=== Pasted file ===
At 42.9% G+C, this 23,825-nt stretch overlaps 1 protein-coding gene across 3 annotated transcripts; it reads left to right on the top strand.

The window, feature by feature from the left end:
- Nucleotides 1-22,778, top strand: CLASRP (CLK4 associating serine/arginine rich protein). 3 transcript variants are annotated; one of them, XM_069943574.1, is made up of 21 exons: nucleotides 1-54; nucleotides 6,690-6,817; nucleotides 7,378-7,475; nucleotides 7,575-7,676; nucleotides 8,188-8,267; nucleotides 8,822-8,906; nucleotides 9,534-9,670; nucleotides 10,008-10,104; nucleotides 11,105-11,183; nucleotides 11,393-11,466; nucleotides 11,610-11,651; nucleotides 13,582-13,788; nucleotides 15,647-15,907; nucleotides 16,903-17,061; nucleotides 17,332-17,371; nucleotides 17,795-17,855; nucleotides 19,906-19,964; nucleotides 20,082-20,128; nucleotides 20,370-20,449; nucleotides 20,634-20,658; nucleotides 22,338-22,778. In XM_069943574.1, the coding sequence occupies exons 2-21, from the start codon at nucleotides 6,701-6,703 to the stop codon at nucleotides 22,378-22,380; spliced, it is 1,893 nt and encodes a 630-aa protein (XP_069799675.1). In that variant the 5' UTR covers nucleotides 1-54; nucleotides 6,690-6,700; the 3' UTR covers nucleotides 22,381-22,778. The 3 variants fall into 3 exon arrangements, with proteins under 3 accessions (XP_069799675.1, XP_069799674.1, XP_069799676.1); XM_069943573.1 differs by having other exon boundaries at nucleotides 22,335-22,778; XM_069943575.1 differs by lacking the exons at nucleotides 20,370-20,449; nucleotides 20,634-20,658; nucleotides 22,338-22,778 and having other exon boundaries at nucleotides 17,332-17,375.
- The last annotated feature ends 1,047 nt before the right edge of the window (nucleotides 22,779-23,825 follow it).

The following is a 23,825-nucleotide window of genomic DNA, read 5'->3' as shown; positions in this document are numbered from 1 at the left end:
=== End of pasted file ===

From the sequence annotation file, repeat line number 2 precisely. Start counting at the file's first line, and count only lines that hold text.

The window, feature by feature from the left end: